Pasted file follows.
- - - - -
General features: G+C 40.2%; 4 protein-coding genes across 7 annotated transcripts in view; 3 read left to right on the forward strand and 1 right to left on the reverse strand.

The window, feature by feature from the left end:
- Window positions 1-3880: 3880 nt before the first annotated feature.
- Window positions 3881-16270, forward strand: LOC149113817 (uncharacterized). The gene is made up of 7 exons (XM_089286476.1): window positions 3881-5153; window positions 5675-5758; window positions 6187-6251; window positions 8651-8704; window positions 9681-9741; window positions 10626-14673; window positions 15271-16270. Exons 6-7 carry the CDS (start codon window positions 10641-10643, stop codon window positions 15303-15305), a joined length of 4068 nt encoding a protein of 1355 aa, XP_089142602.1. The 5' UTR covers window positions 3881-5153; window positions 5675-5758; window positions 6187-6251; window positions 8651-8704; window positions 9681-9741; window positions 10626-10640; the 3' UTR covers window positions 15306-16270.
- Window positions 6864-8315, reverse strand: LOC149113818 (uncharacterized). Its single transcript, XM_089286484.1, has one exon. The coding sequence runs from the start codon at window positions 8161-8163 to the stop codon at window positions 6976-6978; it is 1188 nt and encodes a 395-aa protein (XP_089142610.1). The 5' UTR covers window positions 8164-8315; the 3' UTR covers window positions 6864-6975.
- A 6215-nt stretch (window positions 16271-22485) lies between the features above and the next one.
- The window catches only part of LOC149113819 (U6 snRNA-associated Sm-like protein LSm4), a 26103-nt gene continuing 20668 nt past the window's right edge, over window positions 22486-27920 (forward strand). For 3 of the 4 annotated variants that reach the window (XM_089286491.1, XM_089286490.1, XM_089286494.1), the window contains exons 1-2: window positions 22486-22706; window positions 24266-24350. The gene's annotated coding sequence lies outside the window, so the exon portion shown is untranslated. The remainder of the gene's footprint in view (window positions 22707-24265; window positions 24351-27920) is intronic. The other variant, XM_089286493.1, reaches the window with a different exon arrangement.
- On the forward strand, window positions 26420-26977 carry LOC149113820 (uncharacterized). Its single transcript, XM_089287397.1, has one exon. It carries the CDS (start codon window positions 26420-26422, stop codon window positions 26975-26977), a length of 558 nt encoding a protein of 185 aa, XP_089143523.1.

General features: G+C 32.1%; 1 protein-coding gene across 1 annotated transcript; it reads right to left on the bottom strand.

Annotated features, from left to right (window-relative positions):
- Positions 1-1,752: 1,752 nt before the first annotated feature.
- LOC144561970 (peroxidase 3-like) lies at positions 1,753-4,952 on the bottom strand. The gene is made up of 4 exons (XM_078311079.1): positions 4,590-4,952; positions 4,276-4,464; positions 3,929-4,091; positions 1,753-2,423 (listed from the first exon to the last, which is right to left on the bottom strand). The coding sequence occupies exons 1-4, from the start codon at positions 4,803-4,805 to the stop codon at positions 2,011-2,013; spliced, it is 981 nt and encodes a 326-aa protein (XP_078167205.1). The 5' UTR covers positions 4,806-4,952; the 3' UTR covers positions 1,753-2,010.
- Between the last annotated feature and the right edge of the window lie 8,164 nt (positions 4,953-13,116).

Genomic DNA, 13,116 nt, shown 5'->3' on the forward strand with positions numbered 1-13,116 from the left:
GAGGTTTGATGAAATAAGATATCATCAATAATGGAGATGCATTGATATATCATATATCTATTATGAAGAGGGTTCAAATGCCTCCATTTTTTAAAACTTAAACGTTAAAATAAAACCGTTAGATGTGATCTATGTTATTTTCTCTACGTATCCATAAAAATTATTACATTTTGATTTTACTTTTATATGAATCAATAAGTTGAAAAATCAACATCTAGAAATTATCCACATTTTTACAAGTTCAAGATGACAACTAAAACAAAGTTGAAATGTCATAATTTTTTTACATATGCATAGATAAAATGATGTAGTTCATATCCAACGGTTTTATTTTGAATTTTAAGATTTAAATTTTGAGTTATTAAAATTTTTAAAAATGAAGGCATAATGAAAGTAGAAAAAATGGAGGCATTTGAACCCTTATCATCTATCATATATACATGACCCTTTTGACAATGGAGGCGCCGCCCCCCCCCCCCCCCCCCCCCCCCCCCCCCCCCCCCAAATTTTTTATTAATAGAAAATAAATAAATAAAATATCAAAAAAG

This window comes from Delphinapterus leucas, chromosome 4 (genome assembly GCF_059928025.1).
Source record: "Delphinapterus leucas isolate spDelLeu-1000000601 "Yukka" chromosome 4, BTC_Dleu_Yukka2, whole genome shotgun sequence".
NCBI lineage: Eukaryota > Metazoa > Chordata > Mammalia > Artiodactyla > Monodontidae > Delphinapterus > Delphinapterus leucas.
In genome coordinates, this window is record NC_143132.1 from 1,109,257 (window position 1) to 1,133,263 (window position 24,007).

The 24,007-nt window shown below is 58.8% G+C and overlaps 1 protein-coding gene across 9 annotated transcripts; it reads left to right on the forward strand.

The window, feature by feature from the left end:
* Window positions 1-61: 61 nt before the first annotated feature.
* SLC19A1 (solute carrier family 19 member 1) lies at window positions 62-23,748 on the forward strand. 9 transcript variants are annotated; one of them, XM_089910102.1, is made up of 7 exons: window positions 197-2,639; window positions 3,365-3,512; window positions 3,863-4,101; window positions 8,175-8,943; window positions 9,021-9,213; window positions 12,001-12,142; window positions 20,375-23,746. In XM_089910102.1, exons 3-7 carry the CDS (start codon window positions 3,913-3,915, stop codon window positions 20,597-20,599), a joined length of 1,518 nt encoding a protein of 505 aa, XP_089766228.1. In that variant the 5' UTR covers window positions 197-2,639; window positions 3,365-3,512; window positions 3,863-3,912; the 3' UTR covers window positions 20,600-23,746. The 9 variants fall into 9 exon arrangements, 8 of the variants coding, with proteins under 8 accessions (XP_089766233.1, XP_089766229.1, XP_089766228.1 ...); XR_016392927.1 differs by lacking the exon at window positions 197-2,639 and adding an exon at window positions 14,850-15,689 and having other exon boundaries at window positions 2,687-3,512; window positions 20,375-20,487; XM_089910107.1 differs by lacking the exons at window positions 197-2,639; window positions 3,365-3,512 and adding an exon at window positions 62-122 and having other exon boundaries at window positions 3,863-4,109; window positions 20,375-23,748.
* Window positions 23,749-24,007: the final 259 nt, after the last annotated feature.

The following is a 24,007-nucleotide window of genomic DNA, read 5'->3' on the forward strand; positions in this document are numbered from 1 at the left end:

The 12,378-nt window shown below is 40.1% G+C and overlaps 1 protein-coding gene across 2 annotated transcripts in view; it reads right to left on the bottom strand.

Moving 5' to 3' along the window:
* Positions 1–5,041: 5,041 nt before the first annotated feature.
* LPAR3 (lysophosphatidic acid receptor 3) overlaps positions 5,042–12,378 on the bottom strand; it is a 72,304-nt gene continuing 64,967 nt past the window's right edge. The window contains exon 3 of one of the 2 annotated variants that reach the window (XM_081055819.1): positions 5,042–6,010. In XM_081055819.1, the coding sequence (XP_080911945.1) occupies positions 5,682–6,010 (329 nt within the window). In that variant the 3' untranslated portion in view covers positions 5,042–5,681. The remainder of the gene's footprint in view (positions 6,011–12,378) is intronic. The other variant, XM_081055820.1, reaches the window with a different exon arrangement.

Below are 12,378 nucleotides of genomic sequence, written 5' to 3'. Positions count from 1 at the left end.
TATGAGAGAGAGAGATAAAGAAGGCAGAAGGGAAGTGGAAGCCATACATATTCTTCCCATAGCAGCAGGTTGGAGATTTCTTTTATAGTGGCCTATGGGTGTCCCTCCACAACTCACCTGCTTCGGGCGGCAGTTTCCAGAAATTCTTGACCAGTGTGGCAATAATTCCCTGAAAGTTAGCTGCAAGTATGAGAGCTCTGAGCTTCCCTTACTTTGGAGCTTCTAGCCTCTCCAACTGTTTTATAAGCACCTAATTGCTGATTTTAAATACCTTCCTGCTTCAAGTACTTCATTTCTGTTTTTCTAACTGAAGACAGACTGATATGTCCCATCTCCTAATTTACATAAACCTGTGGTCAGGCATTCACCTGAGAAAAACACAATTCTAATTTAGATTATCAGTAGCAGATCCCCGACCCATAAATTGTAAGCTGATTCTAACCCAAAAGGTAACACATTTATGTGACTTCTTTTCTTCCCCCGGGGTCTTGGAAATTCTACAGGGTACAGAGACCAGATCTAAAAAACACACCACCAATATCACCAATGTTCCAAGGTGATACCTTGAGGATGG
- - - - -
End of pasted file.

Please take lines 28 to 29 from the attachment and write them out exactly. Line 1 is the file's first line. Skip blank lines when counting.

* Positions 1–5,041: 5,041 nt before the first annotated feature.
* LPAR3 (lysophosphatidic acid receptor 3) overlaps positions 5,042–12,378 on the bottom strand; it is a 72,304-nt gene continuing 64,967 nt past the window's right edge. The window contains exon 3 of one of the 2 annotated variants that reach the window (XM_081055819.1): positions 5,042–6,010. In XM_081055819.1, the coding sequence (XP_080911945.1) occupies positions 5,682–6,010 (329 nt within the window). In that variant the 3' untranslated portion in view covers positions 5,042–5,681. The remainder of the gene's footprint in view (positions 6,011–12,378) is intronic. The other variant, XM_081055820.1, reaches the window with a different exon arrangement.